Providing you with a wide-ranging introduction to key international issues in crime and its control, this book covers all essential theories, and clearly explains their relevance to the world today. Going beyond just looking at organized crime, the book covers a range of topics including: •Human rights •Terrorism •Trafficking •Cybercrime •Environmental crime •International Law Plenty of case studies and examples are included throughout, including the Bali 9, Rana Plaza and the shooting of Charles De Menezes, and tips on further reading make it easy to know where to go to engage with more debates in the field. Making sure you’re up to date with current issues, this book will be essential reading for students in Criminology and Criminal Justice, as well as those in Law and International Relations.
Chapter 3: Risk, Networks and Cyberspace
- The risk society.
- The role and functioning of networks.
- The emergence of virtual space and cybercrime.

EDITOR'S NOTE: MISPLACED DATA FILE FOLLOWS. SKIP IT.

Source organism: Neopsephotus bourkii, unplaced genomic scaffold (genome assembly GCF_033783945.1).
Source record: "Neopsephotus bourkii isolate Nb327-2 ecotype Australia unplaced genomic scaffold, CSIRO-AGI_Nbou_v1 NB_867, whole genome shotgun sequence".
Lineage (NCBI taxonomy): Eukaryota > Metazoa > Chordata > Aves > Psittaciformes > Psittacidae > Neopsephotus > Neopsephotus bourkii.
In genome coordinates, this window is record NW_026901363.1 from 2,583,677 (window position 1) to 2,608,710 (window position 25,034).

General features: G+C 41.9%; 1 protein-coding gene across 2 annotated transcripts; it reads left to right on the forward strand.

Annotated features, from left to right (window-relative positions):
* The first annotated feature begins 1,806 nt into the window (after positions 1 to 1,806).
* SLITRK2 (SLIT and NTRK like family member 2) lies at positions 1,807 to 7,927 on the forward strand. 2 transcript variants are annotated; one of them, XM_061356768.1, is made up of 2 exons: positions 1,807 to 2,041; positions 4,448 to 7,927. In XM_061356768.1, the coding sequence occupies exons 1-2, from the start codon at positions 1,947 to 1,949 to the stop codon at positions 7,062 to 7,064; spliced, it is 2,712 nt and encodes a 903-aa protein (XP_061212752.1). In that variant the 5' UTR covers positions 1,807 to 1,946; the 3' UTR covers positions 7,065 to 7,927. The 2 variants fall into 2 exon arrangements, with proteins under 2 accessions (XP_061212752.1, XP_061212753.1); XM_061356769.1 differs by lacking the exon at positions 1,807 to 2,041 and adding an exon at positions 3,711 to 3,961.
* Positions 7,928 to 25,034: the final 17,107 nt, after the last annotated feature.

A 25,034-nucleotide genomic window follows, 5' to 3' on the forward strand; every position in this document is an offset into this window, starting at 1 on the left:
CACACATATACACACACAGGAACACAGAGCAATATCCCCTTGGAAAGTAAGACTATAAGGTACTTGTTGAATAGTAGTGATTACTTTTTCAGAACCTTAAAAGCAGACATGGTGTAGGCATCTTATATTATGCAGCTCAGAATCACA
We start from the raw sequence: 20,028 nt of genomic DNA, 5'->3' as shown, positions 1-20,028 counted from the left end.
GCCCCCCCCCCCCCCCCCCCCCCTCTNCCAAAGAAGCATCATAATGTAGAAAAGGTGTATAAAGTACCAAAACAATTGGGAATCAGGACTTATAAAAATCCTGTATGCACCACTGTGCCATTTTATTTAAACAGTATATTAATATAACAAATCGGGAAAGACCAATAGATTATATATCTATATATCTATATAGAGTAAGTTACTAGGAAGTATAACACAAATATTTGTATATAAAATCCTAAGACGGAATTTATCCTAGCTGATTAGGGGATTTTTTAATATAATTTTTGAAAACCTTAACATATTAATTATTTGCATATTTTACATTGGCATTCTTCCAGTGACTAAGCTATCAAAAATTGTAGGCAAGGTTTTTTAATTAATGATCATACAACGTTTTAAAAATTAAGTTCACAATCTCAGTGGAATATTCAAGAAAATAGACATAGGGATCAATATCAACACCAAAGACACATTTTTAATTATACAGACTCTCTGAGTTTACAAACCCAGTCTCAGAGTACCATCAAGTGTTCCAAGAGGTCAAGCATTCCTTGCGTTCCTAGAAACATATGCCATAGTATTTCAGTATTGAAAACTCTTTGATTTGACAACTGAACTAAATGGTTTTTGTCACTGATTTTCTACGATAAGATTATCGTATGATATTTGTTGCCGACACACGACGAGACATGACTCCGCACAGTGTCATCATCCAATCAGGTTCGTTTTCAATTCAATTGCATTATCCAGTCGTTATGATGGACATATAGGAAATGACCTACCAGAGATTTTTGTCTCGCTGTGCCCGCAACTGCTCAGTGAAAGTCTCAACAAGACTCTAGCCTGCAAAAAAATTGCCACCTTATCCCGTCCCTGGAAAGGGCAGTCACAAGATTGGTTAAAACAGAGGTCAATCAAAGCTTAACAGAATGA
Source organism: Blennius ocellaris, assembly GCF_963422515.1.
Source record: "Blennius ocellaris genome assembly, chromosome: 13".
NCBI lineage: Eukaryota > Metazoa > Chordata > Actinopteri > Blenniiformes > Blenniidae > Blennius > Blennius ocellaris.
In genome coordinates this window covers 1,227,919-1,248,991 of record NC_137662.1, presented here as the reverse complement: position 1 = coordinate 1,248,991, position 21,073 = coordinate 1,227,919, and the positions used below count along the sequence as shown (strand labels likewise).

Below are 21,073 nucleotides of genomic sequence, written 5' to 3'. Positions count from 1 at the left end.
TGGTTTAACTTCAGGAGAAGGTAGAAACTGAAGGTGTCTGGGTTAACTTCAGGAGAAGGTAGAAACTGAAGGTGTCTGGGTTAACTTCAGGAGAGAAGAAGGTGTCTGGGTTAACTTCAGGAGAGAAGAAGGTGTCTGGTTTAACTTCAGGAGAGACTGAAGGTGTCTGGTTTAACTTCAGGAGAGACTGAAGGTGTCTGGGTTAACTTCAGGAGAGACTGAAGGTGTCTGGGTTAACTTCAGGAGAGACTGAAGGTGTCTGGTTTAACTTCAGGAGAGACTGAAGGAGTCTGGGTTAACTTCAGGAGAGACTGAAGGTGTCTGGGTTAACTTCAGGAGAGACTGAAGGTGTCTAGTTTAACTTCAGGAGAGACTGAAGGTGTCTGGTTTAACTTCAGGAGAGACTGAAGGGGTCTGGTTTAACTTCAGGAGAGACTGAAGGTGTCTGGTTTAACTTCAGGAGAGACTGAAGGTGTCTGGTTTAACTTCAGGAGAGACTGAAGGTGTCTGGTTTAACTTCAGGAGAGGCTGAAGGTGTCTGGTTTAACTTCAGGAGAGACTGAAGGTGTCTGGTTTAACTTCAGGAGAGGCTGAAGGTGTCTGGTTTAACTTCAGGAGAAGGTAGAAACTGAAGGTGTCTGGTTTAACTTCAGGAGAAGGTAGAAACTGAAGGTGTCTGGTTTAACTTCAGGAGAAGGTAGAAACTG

- Governing through crime
What do nuclear war, climate change, terrorist attacks, environmental catastrophes, Ebola outbreaks and cybercrime have in common? They are all examples of the extreme and pervasive risks that we face in the contemporary era. Such risks surround us and shape our understanding of and interaction with the world. These risks arise from, and reflect, the uncertainty and insecurity of contemporary social life. They are human-made risks that are produced as side effects of the globalized, neoliberal economy, yet they are largely unpredictable and uncontrollable: we do not know where or when they may occur or how they ...